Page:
This is the third post in a series of posts on Nilsson’s book, Understanding Beliefs. Nils J. Nilsson, a true genius who is one of the founders of artificial intelligence, recommends the scientific method, as the scientific method is the primary reason underlying the progress humans have made in the past several centuries. We know from previous healthy memory blog posts that beliefs are difficult to change. Yet we inhabit an environment in which there is ongoing dynamic change. Moreover, modern technology accelerates the amount of information that is being processed and the amount of change that occurs.
The immediately preceding healthy memory post, “Revising Beliefs,” expressed extreme skepticism that there was sufficient sophistication among the public to implement the scientific method on a large scale in the political arena. Suppose this is indeed the case. Suppose the world will be characterized by increasing polarization so that little or no progress can be made. What is a possible remedy?
Here I wish that Nils J. Nilsson would write a second book on how technology, in the lingo of the healthy memory blog transitive memory, might be used to address this problem. During the Cold War there was a movie, Collosus: The Forbin Project. At this time there was a realistic fear that a nuclear exchange could occur between the United States and the Soviet Union that would obliterate life on earth. In the movie the United States has built a complex sophisticated computer, the Collosus to manage the country’s defenses in the event of a nuclear war. Shortly after Collosus becomes operational it establishes contact with a similar computer built by the Soviet Union. These two systems agree that humans are not intelligent enough to manage their own affairs, so they eventually take control of the world.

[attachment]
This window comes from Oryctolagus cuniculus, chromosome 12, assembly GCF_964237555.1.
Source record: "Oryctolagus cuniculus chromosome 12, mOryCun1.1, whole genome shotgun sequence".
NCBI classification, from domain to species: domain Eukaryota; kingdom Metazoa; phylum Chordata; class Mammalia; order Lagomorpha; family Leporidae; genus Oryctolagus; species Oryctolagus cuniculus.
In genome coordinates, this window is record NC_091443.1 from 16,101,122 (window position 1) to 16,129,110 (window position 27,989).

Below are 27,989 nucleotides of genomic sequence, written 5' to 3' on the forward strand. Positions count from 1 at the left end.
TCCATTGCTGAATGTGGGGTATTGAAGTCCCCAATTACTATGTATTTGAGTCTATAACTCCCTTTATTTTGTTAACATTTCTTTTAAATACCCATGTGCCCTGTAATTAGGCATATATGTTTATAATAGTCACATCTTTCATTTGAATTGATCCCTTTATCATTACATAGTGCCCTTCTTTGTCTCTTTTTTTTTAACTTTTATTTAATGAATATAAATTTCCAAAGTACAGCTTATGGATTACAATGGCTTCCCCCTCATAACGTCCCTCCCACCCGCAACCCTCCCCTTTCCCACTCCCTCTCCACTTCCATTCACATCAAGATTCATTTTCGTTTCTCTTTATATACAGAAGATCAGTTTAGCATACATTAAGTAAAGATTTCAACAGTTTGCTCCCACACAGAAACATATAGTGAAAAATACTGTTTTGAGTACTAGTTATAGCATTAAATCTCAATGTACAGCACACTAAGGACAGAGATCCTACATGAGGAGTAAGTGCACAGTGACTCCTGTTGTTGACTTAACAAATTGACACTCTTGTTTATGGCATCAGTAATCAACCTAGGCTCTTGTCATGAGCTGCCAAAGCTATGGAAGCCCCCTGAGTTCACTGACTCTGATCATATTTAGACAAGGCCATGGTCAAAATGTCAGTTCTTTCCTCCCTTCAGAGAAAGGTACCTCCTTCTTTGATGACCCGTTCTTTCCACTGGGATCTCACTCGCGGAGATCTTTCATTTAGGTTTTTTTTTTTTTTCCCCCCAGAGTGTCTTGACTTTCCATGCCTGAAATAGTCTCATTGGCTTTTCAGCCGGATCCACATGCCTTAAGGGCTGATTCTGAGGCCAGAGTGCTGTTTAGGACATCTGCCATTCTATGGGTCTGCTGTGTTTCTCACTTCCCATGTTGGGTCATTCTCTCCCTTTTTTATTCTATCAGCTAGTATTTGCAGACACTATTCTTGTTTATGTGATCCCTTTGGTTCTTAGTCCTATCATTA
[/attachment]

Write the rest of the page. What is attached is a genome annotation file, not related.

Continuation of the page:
Perhaps we are not intelligent enough to govern and we need to turn the job over to computers. Kurzweil has us becoming one with silicon in his Singularity, so we would be as intelligent as computers. Suppose, however, that computers were infected with human frailties. In Bill Joy’s the World Without Us, we are eliminated by intelligent machines. But perhaps he is projecting human desires on computers. Perhaps they would be motivated to dominate, but rather to assist. Or perhaps this feature would be incorporated by AI developers offering this solution to a country or the world, locked in gridlock.
So here is my plea to AI researchers and Sci-fi authors. Please take this concept and run with it.
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